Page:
After the war, the U.S. had the strongest economy in history… the biggest trade surplus ever… a declining national debt… a balanced federal budget…

…interest rates set by the free market… money that was backed by gold (as solid as a real dollar!)… the freest, most-open society and most competitive businesses… and a stock market that reflected the actual value of the businesses traded on it. The U.S. was No. 1 in almost every category.

In the intervening years, all those things have degraded, degenerated… turned around and slipped away. The tailwind has turned into a headwind.

Today, the U.S. is again No. 1… but in the wrong categories. It owes more money to more people than any country ever did. And it spends more money on its military than all its plausible enemies – if there were any – put together.

Its interest rates are abnormally low and its assets are artificially high. Its government is controlled by a smallish group of insiders, the Deep State, and both political parties are dominated by self-serving hustlers.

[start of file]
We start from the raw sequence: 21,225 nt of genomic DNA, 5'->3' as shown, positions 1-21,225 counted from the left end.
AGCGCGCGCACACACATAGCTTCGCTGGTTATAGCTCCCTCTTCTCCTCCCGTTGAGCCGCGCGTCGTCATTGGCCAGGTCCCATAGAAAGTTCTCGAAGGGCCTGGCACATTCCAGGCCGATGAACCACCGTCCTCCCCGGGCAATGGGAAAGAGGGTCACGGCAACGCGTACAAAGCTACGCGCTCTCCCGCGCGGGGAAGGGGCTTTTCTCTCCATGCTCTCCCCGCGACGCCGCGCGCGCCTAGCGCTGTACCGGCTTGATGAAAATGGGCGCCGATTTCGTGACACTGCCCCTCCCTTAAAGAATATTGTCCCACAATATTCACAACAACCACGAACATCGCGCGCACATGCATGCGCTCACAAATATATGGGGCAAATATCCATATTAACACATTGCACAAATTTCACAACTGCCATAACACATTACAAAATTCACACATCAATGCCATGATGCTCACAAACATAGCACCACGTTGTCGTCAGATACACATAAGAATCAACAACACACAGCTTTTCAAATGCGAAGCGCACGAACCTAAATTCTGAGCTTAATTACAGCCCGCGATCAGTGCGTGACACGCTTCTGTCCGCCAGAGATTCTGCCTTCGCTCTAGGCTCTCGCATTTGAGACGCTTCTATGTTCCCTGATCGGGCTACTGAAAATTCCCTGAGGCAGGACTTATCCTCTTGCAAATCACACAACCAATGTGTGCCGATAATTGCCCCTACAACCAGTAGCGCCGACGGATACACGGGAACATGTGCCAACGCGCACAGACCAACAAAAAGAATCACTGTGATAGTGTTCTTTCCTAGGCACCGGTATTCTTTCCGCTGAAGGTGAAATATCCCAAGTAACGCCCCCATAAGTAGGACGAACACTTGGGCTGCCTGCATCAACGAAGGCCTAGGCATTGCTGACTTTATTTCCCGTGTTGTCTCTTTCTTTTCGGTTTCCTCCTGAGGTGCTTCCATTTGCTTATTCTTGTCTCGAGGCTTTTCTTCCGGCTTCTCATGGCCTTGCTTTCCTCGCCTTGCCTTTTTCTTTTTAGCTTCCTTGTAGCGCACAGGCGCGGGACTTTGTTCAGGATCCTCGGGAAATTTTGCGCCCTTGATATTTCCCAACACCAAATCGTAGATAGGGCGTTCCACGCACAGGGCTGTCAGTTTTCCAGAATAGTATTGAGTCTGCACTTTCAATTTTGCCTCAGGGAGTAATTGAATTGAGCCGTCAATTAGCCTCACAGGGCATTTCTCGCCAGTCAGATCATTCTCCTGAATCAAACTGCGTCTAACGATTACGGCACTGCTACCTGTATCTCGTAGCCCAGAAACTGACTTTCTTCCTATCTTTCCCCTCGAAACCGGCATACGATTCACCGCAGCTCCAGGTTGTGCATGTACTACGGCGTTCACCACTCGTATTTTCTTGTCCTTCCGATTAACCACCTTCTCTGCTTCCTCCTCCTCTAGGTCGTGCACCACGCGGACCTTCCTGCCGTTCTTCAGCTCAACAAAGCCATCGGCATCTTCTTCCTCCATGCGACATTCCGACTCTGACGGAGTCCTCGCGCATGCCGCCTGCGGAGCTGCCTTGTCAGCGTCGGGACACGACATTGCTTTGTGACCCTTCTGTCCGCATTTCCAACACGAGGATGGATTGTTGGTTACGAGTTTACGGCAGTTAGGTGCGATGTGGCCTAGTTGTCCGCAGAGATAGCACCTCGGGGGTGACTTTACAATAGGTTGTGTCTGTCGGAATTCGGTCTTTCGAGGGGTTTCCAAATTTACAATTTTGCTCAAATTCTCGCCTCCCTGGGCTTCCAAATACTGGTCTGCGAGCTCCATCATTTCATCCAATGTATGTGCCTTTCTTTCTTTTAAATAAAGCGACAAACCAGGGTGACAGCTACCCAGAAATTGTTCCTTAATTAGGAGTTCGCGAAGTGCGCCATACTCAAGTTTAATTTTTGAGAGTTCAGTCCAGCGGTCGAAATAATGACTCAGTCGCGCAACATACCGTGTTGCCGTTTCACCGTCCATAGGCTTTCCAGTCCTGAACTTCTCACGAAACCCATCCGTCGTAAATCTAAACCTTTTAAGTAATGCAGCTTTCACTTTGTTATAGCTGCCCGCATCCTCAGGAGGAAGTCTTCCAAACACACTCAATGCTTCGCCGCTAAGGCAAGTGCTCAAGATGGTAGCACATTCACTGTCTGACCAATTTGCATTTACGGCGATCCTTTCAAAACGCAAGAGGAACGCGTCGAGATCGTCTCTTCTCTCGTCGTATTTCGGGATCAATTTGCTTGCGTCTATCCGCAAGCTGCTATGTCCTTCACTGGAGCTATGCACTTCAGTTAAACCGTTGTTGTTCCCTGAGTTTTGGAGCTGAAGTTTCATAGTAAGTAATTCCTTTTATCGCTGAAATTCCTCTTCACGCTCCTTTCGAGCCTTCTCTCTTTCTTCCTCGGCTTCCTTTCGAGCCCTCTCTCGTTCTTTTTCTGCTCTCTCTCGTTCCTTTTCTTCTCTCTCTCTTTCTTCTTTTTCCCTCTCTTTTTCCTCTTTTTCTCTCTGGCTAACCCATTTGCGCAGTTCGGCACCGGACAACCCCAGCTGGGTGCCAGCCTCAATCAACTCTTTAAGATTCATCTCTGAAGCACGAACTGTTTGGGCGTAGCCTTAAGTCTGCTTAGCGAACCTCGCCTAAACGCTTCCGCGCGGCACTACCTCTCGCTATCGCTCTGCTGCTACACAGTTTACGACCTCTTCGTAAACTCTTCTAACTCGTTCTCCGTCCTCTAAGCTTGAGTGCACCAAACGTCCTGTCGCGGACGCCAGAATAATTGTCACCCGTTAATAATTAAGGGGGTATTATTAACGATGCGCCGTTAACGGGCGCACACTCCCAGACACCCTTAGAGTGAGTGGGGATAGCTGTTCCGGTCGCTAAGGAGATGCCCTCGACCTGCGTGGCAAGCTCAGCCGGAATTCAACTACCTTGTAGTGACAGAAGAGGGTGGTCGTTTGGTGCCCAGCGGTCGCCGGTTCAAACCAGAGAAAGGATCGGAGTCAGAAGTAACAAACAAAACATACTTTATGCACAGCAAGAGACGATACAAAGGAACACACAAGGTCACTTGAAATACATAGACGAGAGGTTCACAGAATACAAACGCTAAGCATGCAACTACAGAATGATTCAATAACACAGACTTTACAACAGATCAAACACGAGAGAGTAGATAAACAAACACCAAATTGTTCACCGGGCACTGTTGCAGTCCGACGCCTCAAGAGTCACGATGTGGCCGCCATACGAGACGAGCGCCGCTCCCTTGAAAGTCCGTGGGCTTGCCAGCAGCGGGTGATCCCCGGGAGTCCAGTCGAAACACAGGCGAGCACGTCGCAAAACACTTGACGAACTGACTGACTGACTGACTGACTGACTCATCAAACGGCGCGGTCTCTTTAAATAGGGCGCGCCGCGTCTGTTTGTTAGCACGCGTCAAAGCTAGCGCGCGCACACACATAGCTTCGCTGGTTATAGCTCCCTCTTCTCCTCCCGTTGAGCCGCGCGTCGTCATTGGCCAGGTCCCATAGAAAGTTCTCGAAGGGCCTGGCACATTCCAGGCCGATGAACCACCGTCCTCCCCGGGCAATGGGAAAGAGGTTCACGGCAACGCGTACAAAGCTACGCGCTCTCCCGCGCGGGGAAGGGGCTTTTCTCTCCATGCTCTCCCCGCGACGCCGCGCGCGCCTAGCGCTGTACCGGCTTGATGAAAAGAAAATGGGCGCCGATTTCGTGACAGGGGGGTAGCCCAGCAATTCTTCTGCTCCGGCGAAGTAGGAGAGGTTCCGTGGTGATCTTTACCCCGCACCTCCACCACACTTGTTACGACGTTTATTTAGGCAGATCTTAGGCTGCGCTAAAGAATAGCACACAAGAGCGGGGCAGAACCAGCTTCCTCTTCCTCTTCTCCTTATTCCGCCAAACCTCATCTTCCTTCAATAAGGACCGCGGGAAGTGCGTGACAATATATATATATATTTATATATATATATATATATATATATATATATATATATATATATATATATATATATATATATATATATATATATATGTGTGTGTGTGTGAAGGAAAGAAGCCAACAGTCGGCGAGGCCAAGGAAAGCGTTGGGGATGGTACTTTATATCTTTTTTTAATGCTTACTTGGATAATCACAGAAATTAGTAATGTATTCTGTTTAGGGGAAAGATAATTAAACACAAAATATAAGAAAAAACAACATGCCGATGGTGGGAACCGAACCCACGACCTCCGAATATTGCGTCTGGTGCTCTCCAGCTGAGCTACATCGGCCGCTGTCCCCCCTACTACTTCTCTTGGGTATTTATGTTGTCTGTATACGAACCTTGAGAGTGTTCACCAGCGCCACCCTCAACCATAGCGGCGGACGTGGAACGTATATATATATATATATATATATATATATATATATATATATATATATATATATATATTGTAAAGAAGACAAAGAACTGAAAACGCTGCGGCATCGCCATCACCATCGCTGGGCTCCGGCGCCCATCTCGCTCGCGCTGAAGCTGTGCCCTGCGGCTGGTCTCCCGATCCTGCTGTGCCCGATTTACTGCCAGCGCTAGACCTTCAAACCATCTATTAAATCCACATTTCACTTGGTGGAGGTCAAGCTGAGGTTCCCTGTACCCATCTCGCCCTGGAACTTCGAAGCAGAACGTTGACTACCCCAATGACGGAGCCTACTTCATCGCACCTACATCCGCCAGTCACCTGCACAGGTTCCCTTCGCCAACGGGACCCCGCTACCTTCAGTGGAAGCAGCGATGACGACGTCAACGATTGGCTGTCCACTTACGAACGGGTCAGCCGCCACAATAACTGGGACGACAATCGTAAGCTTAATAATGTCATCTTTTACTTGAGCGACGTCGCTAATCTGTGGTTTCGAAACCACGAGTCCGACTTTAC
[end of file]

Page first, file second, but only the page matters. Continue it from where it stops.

Its most important price signal – the cost of money – is no longer determined by the free market, but by a group of 12 hacks. And if interest rates go up – which they surely will – many of its households and businesses, as well as its government, will all go broke.

Our advice to 11-year-olds: The U.S. markets may repeat the experience of the last 77 years; but we wouldn’t bet on it. It really is a new ball game.

Regards,

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Bill

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March 1st, 2019

Posted In: Bill Bonner's Diary